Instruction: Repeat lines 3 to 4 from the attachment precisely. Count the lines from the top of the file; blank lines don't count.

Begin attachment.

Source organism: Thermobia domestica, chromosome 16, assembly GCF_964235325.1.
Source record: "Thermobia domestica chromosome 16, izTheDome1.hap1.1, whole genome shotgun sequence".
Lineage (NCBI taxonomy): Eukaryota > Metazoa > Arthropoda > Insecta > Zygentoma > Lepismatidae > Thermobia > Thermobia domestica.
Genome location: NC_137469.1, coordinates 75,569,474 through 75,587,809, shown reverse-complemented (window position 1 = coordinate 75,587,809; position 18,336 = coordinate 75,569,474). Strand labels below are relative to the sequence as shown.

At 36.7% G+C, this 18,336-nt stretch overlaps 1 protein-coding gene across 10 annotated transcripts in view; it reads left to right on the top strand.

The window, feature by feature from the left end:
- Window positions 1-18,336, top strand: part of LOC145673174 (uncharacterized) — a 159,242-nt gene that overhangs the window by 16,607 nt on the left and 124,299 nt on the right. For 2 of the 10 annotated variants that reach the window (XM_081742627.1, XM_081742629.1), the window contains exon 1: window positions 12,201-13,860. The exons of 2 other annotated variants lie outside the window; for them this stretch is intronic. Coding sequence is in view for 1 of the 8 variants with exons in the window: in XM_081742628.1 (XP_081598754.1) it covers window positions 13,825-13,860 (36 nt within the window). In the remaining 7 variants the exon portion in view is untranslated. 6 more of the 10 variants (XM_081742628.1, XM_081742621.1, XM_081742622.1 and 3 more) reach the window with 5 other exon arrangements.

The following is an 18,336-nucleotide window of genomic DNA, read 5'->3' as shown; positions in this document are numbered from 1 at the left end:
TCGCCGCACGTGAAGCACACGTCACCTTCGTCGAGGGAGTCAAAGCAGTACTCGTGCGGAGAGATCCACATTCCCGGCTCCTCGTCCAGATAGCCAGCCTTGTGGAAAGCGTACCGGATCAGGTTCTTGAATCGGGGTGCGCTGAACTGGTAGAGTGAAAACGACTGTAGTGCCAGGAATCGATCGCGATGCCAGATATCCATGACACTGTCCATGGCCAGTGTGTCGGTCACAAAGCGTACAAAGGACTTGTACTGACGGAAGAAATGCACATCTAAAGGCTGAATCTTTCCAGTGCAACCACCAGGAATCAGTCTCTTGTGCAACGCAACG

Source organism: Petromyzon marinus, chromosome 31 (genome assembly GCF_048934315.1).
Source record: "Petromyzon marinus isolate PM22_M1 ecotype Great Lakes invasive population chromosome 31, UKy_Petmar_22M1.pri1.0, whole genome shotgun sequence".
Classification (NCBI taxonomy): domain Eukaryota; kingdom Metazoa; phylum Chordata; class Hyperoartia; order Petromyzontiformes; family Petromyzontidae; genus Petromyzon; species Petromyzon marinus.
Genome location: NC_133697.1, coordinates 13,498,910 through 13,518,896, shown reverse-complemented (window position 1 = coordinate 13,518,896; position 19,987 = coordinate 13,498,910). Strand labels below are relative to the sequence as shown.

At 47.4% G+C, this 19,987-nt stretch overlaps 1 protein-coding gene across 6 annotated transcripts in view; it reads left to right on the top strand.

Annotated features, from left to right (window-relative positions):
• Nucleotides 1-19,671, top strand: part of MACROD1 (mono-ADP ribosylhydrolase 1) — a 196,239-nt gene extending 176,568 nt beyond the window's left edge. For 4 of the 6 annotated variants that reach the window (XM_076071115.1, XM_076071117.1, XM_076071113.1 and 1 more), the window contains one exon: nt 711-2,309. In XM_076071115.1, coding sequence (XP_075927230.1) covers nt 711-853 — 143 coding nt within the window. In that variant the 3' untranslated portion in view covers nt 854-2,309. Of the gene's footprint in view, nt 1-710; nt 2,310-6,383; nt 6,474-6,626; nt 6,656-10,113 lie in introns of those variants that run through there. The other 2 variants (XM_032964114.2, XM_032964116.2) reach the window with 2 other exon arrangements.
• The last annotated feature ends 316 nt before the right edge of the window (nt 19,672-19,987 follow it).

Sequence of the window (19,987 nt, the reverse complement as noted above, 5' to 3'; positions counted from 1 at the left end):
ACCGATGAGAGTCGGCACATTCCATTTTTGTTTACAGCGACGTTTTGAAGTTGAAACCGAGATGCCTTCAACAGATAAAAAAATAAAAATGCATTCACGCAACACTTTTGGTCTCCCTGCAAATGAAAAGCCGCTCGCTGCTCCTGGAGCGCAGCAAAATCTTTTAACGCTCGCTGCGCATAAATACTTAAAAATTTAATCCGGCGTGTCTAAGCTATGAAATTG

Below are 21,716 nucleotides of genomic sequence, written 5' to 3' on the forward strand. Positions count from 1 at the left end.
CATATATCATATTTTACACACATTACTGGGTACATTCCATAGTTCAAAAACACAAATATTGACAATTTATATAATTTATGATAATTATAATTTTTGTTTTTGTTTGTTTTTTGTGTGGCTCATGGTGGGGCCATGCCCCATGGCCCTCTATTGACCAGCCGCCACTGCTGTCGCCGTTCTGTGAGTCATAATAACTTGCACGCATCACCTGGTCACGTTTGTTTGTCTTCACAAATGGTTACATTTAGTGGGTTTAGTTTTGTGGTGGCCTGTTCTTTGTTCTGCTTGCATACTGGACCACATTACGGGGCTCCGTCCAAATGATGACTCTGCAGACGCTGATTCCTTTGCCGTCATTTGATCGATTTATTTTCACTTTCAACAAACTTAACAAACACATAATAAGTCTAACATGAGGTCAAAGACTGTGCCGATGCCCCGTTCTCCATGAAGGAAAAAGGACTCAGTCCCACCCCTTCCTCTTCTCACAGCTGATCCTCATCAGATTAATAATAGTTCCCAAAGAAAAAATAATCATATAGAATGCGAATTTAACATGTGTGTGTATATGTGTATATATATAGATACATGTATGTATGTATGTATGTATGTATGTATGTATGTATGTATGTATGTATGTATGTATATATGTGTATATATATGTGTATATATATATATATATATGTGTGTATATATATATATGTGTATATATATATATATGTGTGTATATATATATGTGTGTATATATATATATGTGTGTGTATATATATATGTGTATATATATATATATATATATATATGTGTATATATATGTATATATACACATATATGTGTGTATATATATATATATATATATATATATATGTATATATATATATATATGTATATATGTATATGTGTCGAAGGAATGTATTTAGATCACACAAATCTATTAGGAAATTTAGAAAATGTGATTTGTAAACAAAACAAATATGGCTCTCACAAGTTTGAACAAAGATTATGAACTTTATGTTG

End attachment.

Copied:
Lineage (NCBI taxonomy): Eukaryota > Metazoa > Arthropoda > Insecta > Zygentoma > Lepismatidae > Thermobia > Thermobia domestica.
Genome location: NC_137469.1, coordinates 75,569,474 through 75,587,809, shown reverse-complemented (window position 1 = coordinate 75,587,809; position 18,336 = coordinate 75,569,474). Strand labels below are relative to the sequence as shown.